Now it was time to weed my vinyl designs. Here is where I goofed up a bit. When I was ready to weed the blue design, I apparently got too excited, because I went ahead and placed the transfer tape over the cut design before I had even weeded it. I burnished it and everything, which simply means I rubbed it with my scraper to make sure it was adhered well.
When I realized what I had done, I couldn't believe it. Now I had to try to remove the transfer tape without pulling the letters up with it. I managed to do it, but it was not easy. I thought later that maybe I could have just pulled the transfer tape off with the letters on it. That probably would have worked. Oh well, live and learn.
Next, I weeded the black letters. This was a little tricky since the font I used was quite delicate and thin. At times, I had to hold part of a letter down with my weeder tool while I pulled the vinyl off away from it.
And here it is all done.
This time I applied the transfer tape to my design after weeding. Yay!
Once I was ready to apply the vinyl to my tile, I discovered another issue. It was quite difficult to place the word 'Darci' on the tile within the raised area as planned. It was simply too hard to see the outline of the raised area. I had a bit of extra blue vinyl left after cutting, so I decided to cut thin strips and stick them to the tile as a sort of guide for the letters.
It worked like a charm! I was able to place the letters on the tile right where I wanted them. (The blue guides don't look straight in the photo, but they did while I was doing the project. Really.)
I tried not to burnish over the guides so they wouldn't be hard to remove afterwards, as I wanted them in place when I applied the black letters. This meant I had to be careful not to pull the guides off when I removed the transfer tape. I did remove the top one, though, since I wouldn't need that one again.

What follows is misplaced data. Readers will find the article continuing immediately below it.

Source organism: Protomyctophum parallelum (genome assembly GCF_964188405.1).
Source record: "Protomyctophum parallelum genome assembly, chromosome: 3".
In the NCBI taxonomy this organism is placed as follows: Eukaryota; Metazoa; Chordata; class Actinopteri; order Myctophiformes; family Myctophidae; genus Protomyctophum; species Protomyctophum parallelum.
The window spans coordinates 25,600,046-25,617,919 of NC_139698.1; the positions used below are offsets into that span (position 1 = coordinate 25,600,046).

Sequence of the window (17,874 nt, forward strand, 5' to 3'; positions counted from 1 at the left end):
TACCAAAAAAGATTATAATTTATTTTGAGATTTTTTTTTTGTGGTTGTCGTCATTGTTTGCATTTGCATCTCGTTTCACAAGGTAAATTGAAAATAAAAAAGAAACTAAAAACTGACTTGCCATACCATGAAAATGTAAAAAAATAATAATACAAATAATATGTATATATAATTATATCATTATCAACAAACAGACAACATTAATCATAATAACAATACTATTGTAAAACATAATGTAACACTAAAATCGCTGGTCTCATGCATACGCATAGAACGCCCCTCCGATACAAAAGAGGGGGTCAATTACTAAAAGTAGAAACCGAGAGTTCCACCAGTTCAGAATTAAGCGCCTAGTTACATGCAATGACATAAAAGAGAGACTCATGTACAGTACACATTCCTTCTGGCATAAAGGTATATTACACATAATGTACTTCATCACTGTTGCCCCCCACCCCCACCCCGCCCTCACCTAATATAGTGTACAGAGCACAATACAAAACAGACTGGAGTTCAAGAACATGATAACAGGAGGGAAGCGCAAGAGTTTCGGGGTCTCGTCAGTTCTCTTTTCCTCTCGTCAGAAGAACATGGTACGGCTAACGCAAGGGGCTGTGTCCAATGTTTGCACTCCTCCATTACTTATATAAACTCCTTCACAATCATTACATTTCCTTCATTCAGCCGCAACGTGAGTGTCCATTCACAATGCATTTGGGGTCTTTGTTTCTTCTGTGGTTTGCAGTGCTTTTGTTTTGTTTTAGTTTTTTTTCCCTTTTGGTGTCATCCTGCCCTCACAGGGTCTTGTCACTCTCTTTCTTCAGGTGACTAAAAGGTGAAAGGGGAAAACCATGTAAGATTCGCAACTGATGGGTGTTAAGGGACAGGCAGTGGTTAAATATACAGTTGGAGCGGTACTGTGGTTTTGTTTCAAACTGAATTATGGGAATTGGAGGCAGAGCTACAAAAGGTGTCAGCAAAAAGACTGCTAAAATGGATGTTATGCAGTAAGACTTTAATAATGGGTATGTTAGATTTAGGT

After I applied the blue vinyl letters, I was able to place the black letters where I wanted them using the blue guides. I pressed the letters onto the tile slightly, and this time I removed the guides before burnishing the letters, so I would not get the guides stuck to the tile too much.
And here is the finished product.
But wait! I wasn't quite done yet. I thought about adding one or more small cat paw prints to the tile. However, I liked it the way it was and did not want to add too much. I settled on just one small paw print in the bottom right corner. It seemed like there was room there for something.
I went into Images from Design Space and chose the print I wanted in Cricut Access. Then I sized it to fit on the tile and cut it with my Cricut. I think it turned out pretty cute with the paw print added, although I liked it just as well without it.
Sometimes just because you can add something doesn't mean you should, although there is no right or wrong when you are creating. My daughter knew about the plaque, and she liked the idea of adding the paw print, so I went with it. She loved it when it was done, so that's all that matters.
To finish up, I wanted to put something on the back of the tiles to cover them up. They were kind of rough, and I wanted a cleaner, more finished look.
I chose to use a piece of felt for each one. I chose a gray color from the Spring Rain Cricut Felt Sampler pack I had on hand . I thought this would match my first tile as well as the second one.
I used the tiles themselves as templates to cut the felt pieces to size. I just drew around them with a pen and cut them out with a scissors since they were simple rectangles.
Then I glued the felt pieces onto the backs of the tiles using a glue gun.
I had originally intended to add some type of hanger to the back of the plaques to hang them on the wall but later decided to put them on stands instead. I was concerned the tiles might be a bit too heavy to hang, but it would probably work with the right hardware. Below is a photo of the stand I found at Joann Fabrics for my first name plaque.
I could not find another one like this small enough for the second plaque, but I found a small, clear easel stand to use for that one. I like it because it doesn't take away from the plaque itself.
And there you have it. Another fun and easy project created using my Cricut Maker. I can't wait to do the next one!
I still have more tiles, so I will make more name plaques for the rest of my children. Maybe by next Christmas I can have them all done. Has this given you any ideas of ways to decorate building tiles?